Demand for derivative-linked certificates of deposit has risen as the Fed holds rates below 0.25 percent for the third straight year. Yields on five-year, fixed- rate CDs have declined to 1.55 percent, the lowest level since at least June 1998, according to Bankrate.com.

Banks sold a record 1,271 of the investments in the U.S. last year, according to StructuredRetailProducts.com, a database used by the industry. Statistics on total volume are incomplete because banks aren’t required to register issuance with the Securities and Exchange Commission, and the FDIC doesn’t track the products separately.

Lehman Brothers structured products

Structured products in Asia have slunk into the shadows ever since Lehman Brothers introduced the words “counterparty risk” to thousands of retail investors.

But the investment class still offers value to those who know how to use it, while those selling the products have embraced simplicity and education in an effort to improve understanding among investors.

Structured products – synthetic investments that give holders exposure to an underlying asset or strategy without having to actually own the underlyings – fell into disfavour in 2008 when Lehman Brothers, which had been one of the major issuers of structured products, filed for bankruptcy.

In an instant, structured notes that had been backed by Lehman Brothers’ credit lost value, even if the notes had offered principal protection.

Several of those products were sold to retail investors, many of whom had not understood that their principal would be at risk if Lehman went under. A number of distributors were reprimanded.

The structured products industry responded by turning back the clock, shifting away from complex structures towards simpler products. There was a much stronger push to improve investor education and an emphasis on suitability – making sure that customers are sold only products that are appropriate to them.

Sales of structured products also shifted away from retail and moved more into the realm of private banks and high net worth individuals.


Aidikoff, Uhl & Bakhtiari Investigates Bank of America Structured Products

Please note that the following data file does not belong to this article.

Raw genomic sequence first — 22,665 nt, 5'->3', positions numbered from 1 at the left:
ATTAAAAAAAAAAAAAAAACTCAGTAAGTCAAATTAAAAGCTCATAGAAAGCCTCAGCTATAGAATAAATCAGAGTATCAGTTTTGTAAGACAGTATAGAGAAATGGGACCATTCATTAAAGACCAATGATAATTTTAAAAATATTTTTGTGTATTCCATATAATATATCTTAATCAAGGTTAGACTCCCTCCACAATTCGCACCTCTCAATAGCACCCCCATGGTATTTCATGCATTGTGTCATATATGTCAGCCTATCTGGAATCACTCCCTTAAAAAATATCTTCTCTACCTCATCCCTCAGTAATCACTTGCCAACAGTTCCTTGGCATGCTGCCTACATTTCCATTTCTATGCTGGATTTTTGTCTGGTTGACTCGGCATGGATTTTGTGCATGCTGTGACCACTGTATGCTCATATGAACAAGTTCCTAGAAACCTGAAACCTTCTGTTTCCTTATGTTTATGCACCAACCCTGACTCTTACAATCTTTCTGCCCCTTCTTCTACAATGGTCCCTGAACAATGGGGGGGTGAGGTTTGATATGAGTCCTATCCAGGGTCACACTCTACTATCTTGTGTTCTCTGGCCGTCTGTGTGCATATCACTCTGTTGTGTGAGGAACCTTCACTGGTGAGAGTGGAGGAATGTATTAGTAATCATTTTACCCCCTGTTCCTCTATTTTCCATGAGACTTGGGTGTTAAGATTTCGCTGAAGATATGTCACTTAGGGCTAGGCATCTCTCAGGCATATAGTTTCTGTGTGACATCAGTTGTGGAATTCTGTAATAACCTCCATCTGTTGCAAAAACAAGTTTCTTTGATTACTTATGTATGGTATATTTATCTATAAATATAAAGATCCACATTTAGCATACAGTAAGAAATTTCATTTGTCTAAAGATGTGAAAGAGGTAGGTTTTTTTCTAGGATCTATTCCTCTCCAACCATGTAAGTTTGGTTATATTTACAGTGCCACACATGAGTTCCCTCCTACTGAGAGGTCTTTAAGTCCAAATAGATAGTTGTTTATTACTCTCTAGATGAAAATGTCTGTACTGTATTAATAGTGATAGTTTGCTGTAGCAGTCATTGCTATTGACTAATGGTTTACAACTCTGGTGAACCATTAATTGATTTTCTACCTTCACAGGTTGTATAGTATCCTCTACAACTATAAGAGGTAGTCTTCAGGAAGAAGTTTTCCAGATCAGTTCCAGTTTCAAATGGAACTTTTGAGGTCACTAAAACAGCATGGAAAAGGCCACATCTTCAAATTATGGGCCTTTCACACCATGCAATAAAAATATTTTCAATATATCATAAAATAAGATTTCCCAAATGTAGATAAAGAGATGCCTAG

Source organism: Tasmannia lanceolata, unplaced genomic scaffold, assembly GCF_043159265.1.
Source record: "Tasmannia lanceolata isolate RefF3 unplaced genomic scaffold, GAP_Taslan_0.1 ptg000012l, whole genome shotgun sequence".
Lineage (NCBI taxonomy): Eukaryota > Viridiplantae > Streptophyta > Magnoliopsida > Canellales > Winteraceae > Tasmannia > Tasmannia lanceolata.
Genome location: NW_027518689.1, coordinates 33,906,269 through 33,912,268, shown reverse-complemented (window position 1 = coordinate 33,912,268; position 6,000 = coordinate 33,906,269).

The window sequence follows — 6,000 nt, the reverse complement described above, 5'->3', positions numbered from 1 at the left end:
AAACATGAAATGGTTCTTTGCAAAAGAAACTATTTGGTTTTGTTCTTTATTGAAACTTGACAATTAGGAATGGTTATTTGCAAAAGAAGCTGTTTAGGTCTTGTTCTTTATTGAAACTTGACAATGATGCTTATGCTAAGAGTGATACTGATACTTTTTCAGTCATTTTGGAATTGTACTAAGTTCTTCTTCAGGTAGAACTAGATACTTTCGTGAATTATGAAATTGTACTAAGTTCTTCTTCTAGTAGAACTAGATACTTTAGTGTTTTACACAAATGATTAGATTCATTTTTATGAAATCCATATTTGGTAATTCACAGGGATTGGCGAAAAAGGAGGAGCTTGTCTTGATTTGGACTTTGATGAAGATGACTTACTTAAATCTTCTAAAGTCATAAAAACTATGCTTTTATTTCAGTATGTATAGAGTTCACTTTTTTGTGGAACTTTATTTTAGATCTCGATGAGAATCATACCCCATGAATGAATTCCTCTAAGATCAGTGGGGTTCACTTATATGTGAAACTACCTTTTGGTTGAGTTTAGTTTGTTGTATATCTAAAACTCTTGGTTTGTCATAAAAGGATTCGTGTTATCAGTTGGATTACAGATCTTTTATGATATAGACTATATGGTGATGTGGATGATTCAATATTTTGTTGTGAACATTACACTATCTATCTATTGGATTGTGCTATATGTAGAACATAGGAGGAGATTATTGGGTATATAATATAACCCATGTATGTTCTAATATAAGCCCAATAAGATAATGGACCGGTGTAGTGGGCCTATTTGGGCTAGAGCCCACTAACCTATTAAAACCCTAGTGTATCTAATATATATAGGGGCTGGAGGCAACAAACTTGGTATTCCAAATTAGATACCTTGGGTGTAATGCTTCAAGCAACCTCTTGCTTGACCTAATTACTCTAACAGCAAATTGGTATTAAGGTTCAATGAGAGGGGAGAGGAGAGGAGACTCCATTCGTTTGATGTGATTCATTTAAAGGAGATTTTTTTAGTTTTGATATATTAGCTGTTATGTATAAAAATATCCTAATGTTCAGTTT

Aidikoff, Uhl & Bakhtiari launches investigation on behalf of investors that purchased Bank of America structured investments which were represented as protecting principal. The investments the firm is investigating includes:

Bank of America (Basket EAGLES) Equity Appreciation Growth Linked Securities
Bank of America Return Linked Notes
Bank of America CYCLES (Capital Protected Equity Performance Linked Securities)
Bank of America EAGLES (Equity Appreciation Growth Linked Securities)
Bank of America Strategic Equity Exposure Performance Linked Securities
Bank of America Columbia Strategic Cash Portfolio

Bank of America Sells Record Number of Structured Notes

Bank of America Corp. raised $4.7 billion selling structured notes to U.S. investors through June, the most of any issuer and more than its 2009 total, as sales of the securities rose to a record pace.

Banks have sold $22 billion of structured notes to individual investors in the U.S. this year, according to data from regulatory filings compiled by Bloomberg. Sales are on pace to exceed what was a record $38 billion in 2008, according to StructuredRetailProducts.com, a database used by the industry.

The securities are created by banks, which package their own debt with derivatives to offer customized bets to investors while also raising money. Last year, Bank of America sold $4.1 billion of the products, second to Barclays’ $4.5 billion in sales, according to StructuredRetailProducts.com.

FSA Investigates Lehman Structured Product Sales

The FSA and Financial Ombudsman Service said in a press release yeasterday they have jointly concluded that Lehman Brothers’ insolvency raises issues in the UK structured products market.

The release said: “As a result, while the Ombudsman has been investigating a number of individual complaints, the FSA has been actively looking at the wider issues raised in this market.”

The FSA and Ombudsman have agreed that the regulatory options available to the FSA would be one way of reducing consumer detriment, as well as potentially being able to deal with the concerns of more consumers than those who have complained to the Ombudsman.

Therefore, they have agreed that the FSA will now consider issues relating to Lehman-backed structured products under the “wider implications” process, in order to allow the FSA to explore all options to achieve the best outcome for consumers.

Many in the industry concede clients have not been well served by structured product providers, particularly in the retail market where fees are notoriously high. “As much as 80% of the structured products world doesn’t deliver good value to investors,” says Chris Taylor, chief executive of Blue Sky Asset Management, speaking to Wealth Bulletin last year.